Appeal from the District Court of Stark County, Southwest Judicial District, the Honorable William A. Herauf, Judge.
The opinion of the court was delivered by: Crothers, Justice
AFFIRMED IN PART, REVERSED IN PART, AND REMANDED.
[¶1] Dion Schoch appeals from a district court judgment affirming a decision by Workforce Safety and Insurance ("WSI") which reversed its prior acceptance of Schoch's claim after WSI decided Schoch failed to prove he sustained a work injury and which ordered Schoch to repay $6,718.81 after WSI decided Schoch willfully made a material false statement in his claim for benefits. Schoch argues he proved he sustained a compensable work injury on October 1, 2001, and WSI did not prove he made a willful and material false statement in his claim for benefits. We affirm in part, reverse in part, and remand.
[¶2] On October 16, 2001, Schoch submitted a claim to WSI for benefits, stating he sustained a "ruptured disk between L4 & L5" at 3 p.m. on October 1, 2001, while working for Funshine Express "unloading 65 cases of paper, three of us lifting cases and stacking them according to color." In response to a question on the claim form about whether he "had prior problems or injuries to that part of the body," Schoch checked "no." Schoch's claim stated that his employer was notified about the work injury on October 2, 2001, and that the president of Funshine Express signed an employer's report of injury on October 16, 2001. Schoch's claim identified his "treating doctor(s)" as Dr. Terrance Mack with West River Health Services in Hettinger. The claim form did not disclose Schoch's treatment in August 2001, and on October 1 and 2, 2001, for left hip and low back pain with chiropractor Dr. Dion Ficek. According to Schoch, Dr. Ficek's treatment was for left hip and sacroiliac pain, and Schoch did not believe Dr. Ficek's treatment was related to Dr. Mack's treatment for the disc herniation.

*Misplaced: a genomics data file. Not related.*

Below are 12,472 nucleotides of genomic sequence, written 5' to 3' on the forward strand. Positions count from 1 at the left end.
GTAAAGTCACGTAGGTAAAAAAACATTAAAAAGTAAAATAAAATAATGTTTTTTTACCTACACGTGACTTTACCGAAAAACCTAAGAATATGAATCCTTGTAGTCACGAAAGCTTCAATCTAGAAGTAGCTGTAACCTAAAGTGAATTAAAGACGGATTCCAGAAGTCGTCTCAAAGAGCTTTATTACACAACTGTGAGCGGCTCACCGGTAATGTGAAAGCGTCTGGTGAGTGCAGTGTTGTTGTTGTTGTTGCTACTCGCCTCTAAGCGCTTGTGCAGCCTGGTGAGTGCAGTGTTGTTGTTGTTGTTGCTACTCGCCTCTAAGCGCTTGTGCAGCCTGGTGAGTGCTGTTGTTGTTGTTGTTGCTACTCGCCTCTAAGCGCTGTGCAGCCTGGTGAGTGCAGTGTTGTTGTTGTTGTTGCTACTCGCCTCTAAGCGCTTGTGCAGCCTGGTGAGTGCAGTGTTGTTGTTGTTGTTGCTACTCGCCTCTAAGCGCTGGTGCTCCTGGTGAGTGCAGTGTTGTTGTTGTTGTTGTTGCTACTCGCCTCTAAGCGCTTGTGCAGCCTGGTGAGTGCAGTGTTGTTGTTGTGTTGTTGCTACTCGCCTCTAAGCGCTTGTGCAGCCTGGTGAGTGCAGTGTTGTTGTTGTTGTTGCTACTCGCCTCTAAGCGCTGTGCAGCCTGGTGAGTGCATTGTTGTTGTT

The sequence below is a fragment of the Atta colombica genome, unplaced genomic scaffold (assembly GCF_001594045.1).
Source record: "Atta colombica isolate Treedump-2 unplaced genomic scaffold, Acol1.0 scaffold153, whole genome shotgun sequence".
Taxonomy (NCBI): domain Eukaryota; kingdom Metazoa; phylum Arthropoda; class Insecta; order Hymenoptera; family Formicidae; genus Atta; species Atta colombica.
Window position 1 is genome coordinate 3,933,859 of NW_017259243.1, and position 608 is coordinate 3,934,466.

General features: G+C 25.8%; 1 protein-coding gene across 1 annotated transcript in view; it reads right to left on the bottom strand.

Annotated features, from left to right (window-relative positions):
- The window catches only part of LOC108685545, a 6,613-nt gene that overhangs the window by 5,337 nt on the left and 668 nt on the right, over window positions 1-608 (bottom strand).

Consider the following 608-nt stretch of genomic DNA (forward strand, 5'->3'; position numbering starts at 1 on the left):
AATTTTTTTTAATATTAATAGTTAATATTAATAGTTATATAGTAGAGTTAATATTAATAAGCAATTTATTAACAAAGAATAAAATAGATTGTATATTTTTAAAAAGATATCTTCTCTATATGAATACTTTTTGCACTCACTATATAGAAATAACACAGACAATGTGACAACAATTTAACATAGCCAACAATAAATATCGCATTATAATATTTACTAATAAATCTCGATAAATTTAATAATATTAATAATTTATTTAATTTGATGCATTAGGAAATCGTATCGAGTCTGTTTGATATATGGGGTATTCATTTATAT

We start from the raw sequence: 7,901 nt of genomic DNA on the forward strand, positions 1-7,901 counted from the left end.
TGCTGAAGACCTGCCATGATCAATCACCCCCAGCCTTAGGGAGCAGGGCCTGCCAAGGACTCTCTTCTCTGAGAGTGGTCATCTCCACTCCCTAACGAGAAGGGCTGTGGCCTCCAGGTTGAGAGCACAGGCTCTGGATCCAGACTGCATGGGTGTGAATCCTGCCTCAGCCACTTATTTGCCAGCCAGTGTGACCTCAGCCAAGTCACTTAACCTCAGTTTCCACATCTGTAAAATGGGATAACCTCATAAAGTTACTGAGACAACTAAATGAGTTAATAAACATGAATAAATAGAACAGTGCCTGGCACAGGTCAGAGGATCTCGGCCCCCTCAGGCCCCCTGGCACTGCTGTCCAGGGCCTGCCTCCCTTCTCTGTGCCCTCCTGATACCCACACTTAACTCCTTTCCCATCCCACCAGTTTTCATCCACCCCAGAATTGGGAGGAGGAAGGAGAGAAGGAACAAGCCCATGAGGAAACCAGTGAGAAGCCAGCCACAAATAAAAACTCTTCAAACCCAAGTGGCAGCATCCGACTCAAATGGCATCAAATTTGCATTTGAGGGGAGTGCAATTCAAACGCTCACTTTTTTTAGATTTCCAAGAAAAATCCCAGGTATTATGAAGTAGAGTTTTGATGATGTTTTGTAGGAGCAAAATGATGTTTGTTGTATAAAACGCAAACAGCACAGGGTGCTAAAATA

[¶3] WSI received Schoch's medical records from Dr. Mack, which reported Schoch's treatment on October 3, 2001. The records did not reference a work injury but did note Schoch presented to the clinic that day with an onset of acute low back pain:
"He said that for the past six weeks he has had some problems with his hips, specifically on the left side, which he has been seeing a chiropractor for. His back has not bothered him up until this past weekend. He had been active on his hands and knees laying some carpet when he started to have some low back pain. He suffered through the weekend taking no medication to ease the pain and saw a chiropractor on Monday. This helped alleviate the pain after some manipulation. The pain returned again on Tuesday. He went to see a massage therapist who recommended that he go to a chiropractor. On Tuesday evening, he saw a chiropractor who attempted to manipulate the joints. This did not help at all and he began to suffer from excruciating pain."
A diagnostic test by Dr. Mack revealed a "large left L4-5 disc herniation." Schoch was admitted to a hospital for treatment with epidural steroid injections, and he was discharged from the hospital on October 5, 2001, and returned to work.
[¶4] In November 2001, after receiving Dr. Mack's medical records, WSI accepted Schoch's claim and paid his medical expenses. According to the WSI claims adjuster, she did not personally contact Schoch because his claim was for medical treatment and not for lost wages and because Schoch reported no prior injuries or problems to that part of the body. The claims adjuster testified she saw the reference to chiropractic treatment in Dr. Mack's notes, but did not contact Schoch because those notes indicated problems with his hip and the onset of low back pain.